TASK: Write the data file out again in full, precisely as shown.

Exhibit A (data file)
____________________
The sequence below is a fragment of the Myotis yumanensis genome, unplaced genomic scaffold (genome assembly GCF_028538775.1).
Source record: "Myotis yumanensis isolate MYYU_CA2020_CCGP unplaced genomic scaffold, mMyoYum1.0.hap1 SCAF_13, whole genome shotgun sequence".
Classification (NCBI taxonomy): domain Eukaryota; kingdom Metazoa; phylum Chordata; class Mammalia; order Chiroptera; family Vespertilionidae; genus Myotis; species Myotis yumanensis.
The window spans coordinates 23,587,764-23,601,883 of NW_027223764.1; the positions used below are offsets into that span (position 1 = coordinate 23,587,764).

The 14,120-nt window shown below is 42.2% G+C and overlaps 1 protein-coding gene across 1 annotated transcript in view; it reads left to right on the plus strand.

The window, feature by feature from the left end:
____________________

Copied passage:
The sequence below is a fragment of the Myotis yumanensis genome, unplaced genomic scaffold (genome assembly GCF_028538775.1).
Source record: "Myotis yumanensis isolate MYYU_CA2020_CCGP unplaced genomic scaffold, mMyoYum1.0.hap1 SCAF_13, whole genome shotgun sequence".
Classification (NCBI taxonomy): domain Eukaryota; kingdom Metazoa; phylum Chordata; class Mammalia; order Chiroptera; family Vespertilionidae; genus Myotis; species Myotis yumanensis.
The window spans coordinates 23,587,764-23,601,883 of NW_027223764.1; the positions used below are offsets into that span (position 1 = coordinate 23,587,764).

The 14,120-nt window shown below is 42.2% G+C and overlaps 1 protein-coding gene across 1 annotated transcript in view; it reads left to right on the plus strand.

The window, feature by feature from the left end: